8. Ashley Haworth-roberts says: “I was unclear whether Metaxas was using any duplicitous creationist arguments – or simply invoking the anthropic principle viz a privileged Earth …”

    In the Wall Street Journal column, he invoked both. They are “duplicitous creationist arguments.”

  9. Creationists will blow down that article about ‘”Goldilocks zone” planets by pointing out that merely being in that orbit proves nothing about whether a planet actually has life, let alone intelligent life. (Personally, I’m not sure Earth has the latter.) And for once, they’d actually be right.

    That said, I await an explanation from–well, anyone, creationist or otherwise–as to how the chances of–well, anything–can be “less than zero.”

  10. @Eric Lipps: Right, apparently the creationists (well, at least Metaxas and the Klingon) understand as little about probability as they do about biology.

  11. The fine folks at the WSJ will abandon creationism if a belief in it gets in the the way of making money,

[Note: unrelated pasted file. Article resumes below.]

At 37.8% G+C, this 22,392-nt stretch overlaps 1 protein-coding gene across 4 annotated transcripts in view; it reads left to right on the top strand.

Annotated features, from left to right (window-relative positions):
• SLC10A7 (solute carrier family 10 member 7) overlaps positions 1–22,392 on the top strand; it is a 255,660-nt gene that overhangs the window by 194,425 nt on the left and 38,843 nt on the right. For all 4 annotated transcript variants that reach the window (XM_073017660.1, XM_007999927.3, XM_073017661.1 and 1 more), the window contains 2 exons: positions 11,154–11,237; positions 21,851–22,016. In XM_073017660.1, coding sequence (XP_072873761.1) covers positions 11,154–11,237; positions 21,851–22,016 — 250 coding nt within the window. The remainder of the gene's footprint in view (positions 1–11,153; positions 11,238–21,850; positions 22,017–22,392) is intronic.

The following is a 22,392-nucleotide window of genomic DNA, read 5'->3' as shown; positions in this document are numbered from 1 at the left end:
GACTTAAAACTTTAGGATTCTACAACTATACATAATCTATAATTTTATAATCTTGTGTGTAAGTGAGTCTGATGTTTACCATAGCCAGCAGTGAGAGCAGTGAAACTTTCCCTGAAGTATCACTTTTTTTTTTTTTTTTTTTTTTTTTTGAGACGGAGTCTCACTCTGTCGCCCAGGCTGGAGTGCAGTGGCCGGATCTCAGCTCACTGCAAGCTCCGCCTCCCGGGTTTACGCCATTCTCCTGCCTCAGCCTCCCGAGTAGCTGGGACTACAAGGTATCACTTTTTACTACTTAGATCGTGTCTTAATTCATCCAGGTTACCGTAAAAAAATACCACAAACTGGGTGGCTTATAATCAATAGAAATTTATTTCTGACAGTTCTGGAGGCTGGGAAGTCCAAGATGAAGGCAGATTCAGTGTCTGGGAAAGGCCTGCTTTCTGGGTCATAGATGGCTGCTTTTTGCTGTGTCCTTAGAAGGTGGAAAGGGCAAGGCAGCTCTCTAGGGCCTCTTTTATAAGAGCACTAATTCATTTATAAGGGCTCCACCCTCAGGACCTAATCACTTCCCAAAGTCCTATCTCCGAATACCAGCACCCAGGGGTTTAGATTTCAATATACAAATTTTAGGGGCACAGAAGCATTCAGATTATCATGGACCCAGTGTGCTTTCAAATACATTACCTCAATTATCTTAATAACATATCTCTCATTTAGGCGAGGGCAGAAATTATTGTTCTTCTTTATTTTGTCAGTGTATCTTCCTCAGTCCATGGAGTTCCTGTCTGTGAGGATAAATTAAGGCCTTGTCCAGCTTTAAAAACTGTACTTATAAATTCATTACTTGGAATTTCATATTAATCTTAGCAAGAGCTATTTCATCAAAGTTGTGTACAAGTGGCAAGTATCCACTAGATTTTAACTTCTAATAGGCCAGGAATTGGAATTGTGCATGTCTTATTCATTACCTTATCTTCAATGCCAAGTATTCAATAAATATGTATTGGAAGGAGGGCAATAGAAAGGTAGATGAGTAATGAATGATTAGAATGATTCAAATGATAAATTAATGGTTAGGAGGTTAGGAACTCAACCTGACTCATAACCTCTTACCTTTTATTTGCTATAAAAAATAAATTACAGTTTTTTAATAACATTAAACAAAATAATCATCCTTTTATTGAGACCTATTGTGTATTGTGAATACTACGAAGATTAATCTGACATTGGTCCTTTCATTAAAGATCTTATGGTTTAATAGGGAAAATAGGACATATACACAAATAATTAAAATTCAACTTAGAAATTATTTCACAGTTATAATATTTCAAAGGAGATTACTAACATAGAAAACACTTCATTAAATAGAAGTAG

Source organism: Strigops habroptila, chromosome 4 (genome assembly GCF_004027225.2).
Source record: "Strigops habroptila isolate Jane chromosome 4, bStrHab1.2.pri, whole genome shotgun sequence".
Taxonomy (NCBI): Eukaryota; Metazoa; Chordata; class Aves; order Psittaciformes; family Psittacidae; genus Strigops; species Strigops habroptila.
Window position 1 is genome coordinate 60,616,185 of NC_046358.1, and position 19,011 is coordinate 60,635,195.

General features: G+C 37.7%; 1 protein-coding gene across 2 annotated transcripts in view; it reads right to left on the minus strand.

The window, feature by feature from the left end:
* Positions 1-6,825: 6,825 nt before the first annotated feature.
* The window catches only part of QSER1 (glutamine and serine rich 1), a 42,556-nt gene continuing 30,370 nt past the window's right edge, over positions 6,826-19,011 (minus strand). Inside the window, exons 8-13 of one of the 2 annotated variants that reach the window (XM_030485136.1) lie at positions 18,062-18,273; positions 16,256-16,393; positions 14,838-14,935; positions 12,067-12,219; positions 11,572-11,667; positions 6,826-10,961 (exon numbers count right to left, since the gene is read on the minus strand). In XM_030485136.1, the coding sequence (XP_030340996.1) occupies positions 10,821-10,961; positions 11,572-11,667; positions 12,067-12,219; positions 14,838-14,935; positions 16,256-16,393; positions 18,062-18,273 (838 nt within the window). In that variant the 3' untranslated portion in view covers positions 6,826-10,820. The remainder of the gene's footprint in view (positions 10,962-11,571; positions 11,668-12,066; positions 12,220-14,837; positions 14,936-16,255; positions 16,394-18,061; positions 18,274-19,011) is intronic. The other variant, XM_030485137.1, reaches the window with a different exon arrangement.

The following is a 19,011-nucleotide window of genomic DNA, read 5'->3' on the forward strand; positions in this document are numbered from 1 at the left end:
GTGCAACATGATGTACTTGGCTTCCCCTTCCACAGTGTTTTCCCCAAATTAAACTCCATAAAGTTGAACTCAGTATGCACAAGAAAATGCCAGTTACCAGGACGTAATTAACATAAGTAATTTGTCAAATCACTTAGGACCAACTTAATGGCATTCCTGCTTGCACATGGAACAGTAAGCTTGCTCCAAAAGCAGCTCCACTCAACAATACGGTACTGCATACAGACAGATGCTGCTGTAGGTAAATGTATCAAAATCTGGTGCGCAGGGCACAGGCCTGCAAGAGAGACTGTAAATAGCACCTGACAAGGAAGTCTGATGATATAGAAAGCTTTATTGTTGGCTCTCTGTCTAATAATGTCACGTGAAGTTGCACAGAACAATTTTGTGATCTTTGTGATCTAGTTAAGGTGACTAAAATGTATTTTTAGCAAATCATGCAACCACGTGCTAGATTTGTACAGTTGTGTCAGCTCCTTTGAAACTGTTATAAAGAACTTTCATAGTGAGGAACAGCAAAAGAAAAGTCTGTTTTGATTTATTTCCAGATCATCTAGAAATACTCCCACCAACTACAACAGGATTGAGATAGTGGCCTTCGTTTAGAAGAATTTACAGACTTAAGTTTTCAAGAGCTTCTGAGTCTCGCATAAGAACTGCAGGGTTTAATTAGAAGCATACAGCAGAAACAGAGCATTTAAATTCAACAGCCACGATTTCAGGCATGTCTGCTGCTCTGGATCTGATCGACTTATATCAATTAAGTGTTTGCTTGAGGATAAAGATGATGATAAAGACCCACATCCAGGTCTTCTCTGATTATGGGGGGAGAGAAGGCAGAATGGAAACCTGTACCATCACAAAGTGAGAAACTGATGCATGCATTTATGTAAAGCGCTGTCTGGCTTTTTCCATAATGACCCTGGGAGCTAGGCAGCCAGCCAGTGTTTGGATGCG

12. On a website a long time ago and far, far away we were assured by a creationist that the odds against evolution were 1^720.

    If this amazing feat was so, why can’t the odds be “less than zero?”

    Creation “science” at work, eh?

  13. That 1720 should have been 1 superscript 720.

  14. @Coyote: Shouldn’t that be 10 superscript 720 (10^720)?

    Isn’t 1^720 still just 1?

  15. With creationists you never know, rsg.

  16. Coyote says: “That 1720 should have been 1 superscript 720.”

    Yes, but we can’t do superscripts or subscripts in the comments. There ain’t no H20 here, and the best we can do is 1^720.

  17. retiredsciguy asks: “Isn’t 1^720 still just 1?”

    Yes, but as Coyote and I remember on a website long long ago and far far away, the creationist didn’t know that.

  18. More evidence that creationists know as little about maths as they do about biology!